Singapore recently announced some major updates to its border control measures, allowing Category III travellers to serve their SHN at home, reducing the testing requirement on arrival, and upgrading more than a dozen countries including Malaysia and Indonesia.
While these are no doubt exciting developments, there was something else that caught my eye. Buried in the footnotes of MOH’s press release was this little gem (emphasis mine):
|* 14-day travel history does not include the time spent in countries/ regions whereby traveller transits enroute to Singapore. It does include the time spent in Singapore by traveller before embarking on the overseas travel (if any). This does not apply for travellers under the Vaccinated Travel Lane. For the travel history requirements under the Vaccinated Travel Lane, please check the SafeTravel website for details.|
I almost thought this was a typo, but the ICA’s website states it clearly in black and white (emphasis mine):
|If you have visited or transited in multiple countries in the past 14 days before arriving in Singapore, note that:|
(2) [For Travellers arriving from 26 Oct, 2359h] The most stringent category out of all the countries/regions you have visited (excluding transit) will apply. For example, a traveller who had travel history to both Category (I) and (II) countries/regions before departure, but transited in a Category (IV) country/region on the way to Singapore, will be subject to Category (II) measures; and
(3) A pre-departure COVID-19 Polymerase Chain Reaction test is not required if you have remained in a Category (I) country for at least 14 consecutive days before departure.
There you have it. From 27 October 2021, transiting in a given country will not add that country to your 14-day travel history.
That’s a very big development, which gives Singaporeans more flight options when travelling in and out of Singapore.
|⚠️ This doesn’t apply to the VTL!|
|This does not apply to travellers entering Singapore under the VTL scheme. You will still need to take designated VTL flights back to Singapore, and your 14-day travel history (inclusive of transits) can only consist of VTL countries and/or Singapore. Passengers who take non-VTL flights will be subject to the prevailing border restrictions depending on their 14-day history.|
More options for flying
Under the current system, travellers need to be very careful about how they travel to and from Singapore, because a transit in the wrong country could result in a longer-than-expected SHN on return.
To illustrate, suppose John takes a 7-day trip to the UK, a Category II country. He flies from Singapore to London and back via Doha on Qatar Airways. On arrival in Singapore, he will be subject to Category III restrictions because of the transit in Qatar. It doesn’t matter that he technically didn’t enter Qatar at all; he was physically there, and that’s all that counts.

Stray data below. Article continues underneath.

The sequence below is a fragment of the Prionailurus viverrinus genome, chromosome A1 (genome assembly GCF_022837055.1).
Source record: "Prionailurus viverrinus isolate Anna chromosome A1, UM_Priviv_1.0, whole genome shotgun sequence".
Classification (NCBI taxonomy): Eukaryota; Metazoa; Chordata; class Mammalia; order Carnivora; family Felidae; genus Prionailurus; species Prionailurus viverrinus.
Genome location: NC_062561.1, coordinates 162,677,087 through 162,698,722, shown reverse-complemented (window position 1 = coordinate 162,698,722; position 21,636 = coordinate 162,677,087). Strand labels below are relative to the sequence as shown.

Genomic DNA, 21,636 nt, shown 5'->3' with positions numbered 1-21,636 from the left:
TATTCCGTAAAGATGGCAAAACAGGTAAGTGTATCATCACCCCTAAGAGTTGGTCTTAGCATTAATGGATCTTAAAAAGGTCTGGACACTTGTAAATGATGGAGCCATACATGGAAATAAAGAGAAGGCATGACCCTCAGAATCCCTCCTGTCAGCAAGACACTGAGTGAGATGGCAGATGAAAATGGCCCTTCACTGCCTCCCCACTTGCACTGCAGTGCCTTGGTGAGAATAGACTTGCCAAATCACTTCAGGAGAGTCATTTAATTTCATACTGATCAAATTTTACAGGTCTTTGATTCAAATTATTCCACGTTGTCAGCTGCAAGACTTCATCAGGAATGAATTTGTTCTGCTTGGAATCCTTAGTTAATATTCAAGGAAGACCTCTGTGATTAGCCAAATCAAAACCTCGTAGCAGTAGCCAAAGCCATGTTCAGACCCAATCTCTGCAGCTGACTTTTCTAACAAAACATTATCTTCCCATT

But from 27 October 2021 onwards, transits don’t have any impact on your travel history. John would be able to enter Singapore under Category II restrictions, regardless of whether he flew Emirates, Etihad, or Qatar Airways to London.
This is great news for anyone who jumped on one of the cheap Etihad fare deals we saw in September (return Business Class to Europe from S$1,391). Heck, it could even be useful to those who bought the firesale Turkish Airlines fares (return Business Class to Europe from S$1,411), should the destination you booked get upgraded to Category I while Turkey remains in Category II.
All in all, it means a lot more freedom in choosing carriers.
How is transit defined?
ICA’s website does not specifically define “transit,” but a natural reading of the word would mean you don’t legally enter the country. So if you flew with Qatar Airways and had a 3-hour layover in Doha, you’re fine. Of course, if you entered Qatar to do a Doha City Tour, that ceases to be a transit.
Outside of airports, it seems like there could be other grey areas. Suppose you take a train between two Category II countries, but the route passes through a Category III country. You stay on the train the whole time, and only disembark once you’re at your destination.
I see nothing wrong with this either. In fact, Changi Airport’s FAQs suggest that this is fine in the context of the much stricter VTL scheme, so how much less non-VTL travel?
4. If I pass through a non VTL country/region at any point of my trip, am I still eligible to board a VTL flight? For example, If I take a train or drive from Italy to Germany, while passing through Switzerland, which is a non-VTL country.
You will be eligible to take a VTL flight to Singapore if you fulfil the following criteria:
What about driving? That’s where I’m less certain. If you’re driving between two Category II countries and pass through a Category III country without ever getting out of your car, I don’t see how that’s any different from flying.
And yet it seems the level of autonomy that drivers have compared to plane or train passengers might be an issue. I’ll just say I don’t know, and if this is really important to you, you’re best off asking ICA.
From 27 October 2021, Singapore will no longer consider transit countries when assessing a traveller’s 14-day travel history. Once again, this does not apply to the VTL scheme, so you’ll still have to pick designated VTL flights when coming back to Singapore
But those flying to non-VTL countries will enjoy much more freedom in terms of choosing outbound and inbound flights, and if another ME3 fare deal comes up, I may well jump on it.